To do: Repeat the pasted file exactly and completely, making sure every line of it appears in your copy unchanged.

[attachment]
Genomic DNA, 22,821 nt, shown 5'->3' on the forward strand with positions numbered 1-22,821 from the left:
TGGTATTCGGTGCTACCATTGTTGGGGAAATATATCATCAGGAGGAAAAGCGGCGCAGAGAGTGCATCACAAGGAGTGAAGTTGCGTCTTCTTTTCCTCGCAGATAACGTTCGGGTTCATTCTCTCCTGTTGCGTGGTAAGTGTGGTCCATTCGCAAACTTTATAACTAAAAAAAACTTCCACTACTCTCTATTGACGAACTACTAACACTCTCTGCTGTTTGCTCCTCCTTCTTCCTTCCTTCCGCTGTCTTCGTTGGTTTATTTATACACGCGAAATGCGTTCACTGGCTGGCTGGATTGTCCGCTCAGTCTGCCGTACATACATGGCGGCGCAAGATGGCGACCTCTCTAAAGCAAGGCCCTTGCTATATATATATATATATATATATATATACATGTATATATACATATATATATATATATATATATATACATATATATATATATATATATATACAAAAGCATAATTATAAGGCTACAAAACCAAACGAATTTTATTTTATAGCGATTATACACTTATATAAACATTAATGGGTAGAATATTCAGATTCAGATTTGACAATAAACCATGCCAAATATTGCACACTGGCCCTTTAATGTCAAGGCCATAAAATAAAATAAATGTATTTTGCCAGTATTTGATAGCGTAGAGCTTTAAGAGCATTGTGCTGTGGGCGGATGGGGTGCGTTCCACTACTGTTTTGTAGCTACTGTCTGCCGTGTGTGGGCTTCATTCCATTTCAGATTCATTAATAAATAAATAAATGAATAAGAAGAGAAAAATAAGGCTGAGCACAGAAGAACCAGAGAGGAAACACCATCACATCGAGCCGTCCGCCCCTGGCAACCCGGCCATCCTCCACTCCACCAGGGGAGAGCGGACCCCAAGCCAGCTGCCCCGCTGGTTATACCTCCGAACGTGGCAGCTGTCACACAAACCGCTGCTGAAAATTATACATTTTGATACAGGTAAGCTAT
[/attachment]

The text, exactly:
Genomic DNA, 22,821 nt, shown 5'->3' on the forward strand with positions numbered 1-22,821 from the left:
TGGTATTCGGTGCTACCATTGTTGGGGAAATATATCATCAGGAGGAAAAGCGGCGCAGAGAGTGCATCACAAGGAGTGAAGTTGCGTCTTCTTTTCCTCGCAGATAACGTTCGGGTTCATTCTCTCCTGTTGCGTGGTAAGTGTGGTCCATTCGCAAACTTTATAACTAAAAAAAACTTCCACTACTCTCTATTGACGAACTACTAACACTCTCTGCTGTTTGCTCCTCCTTCTTCCTTCCTTCCGCTGTCTTCGTTGGTTTATTTATACACGCGAAATGCGTTCACTGGCTGGCTGGATTGTCCGCTCAGTCTGCCGTACATACATGGCGGCGCAAGATGGCGACCTCTCTAAAGCAAGGCCCTTGCTATATATATATATATATATATATATATACATGTATATATACATATATATATATATATATATATATACATATATATATATATATATATATACAAAAGCATAATTATAAGGCTACAAAACCAAACGAATTTTATTTTATAGCGATTATACACTTATATAAACATTAATGGGTAGAATATTCAGATTCAGATTTGACAATAAACCATGCCAAATATTGCACACTGGCCCTTTAATGTCAAGGCCATAAAATAAAATAAATGTATTTTGCCAGTATTTGATAGCGTAGAGCTTTAAGAGCATTGTGCTGTGGGCGGATGGGGTGCGTTCCACTACTGTTTTGTAGCTACTGTCTGCCGTGTGTGGGCTTCATTCCATTTCAGATTCATTAATAAATAAATAAATGAATAAGAAGAGAAAAATAAGGCTGAGCACAGAAGAACCAGAGAGGAAACACCATCACATCGAGCCGTCCGCCCCTGGCAACCCGGCCATCCTCCACTCCACCAGGGGAGAGCGGACCCCAAGCCAGCTGCCCCGCTGGTTATACCTCCGAACGTGGCAGCTGTCACACAAACCGCTGCTGAAAATTATACATTTTGATACAGGTAAGCTAT